By: Catie Anderson, curator of education on June 23rd, 2021
Earlier this month, sculptor Sarah FitzSimons pulled her car into the Woodson Art Museum’s loading-dock parking lot, safely transporting the Pacific to the Midwest. The ocean, folded and wrapped in on itself, fit in the trunk, where it waited patiently to stretch and spill out across the gallery floor. Enjoy the time-lapse installation video below to watch Pacific Quilt take shape in the Museum’s lower-level gallery.
Pacific Quilt is FitzSimons’ first quilt, born of a desire to take the ocean with her as she left her home in Lisbon, Portugal, and returned to the Midwest for work. Organic and exacting, the spacious and serene layers of blue fabric, bound by tight swirls of precise stitches, represent changes in ocean depths, tides, and currents. What first appears as a stirring abstract aesthetic, is revealed to be a meticulous map of the world’s largest ocean, the vastness made viewable and intimate by the artist’s hand. My favorite detail, however, is the way one edge of the quilt splashes into and climbs up the wall, like a crashing wave, a first-time installation decision by Sarah.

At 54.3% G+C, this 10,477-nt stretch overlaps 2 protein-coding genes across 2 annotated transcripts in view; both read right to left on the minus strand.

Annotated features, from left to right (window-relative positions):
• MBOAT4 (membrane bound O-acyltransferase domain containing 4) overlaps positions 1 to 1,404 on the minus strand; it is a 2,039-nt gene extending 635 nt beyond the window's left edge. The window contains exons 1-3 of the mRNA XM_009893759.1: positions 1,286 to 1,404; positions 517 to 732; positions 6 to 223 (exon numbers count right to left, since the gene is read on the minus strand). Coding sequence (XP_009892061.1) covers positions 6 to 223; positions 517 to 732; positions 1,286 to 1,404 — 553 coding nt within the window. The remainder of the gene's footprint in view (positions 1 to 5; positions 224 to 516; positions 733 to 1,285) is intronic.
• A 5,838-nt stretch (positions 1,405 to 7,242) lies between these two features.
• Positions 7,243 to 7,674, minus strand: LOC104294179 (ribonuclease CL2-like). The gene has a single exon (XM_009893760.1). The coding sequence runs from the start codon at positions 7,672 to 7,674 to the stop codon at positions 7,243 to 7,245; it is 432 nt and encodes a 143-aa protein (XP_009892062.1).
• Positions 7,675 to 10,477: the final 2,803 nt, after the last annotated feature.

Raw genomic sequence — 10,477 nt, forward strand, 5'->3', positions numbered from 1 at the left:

Left: Sarah FitzSimons, detail, Pacific Quilt, 2018, cotton, batting, and thread
In the video below, FitzSimons describes the origins and completion of Pacific Quilt.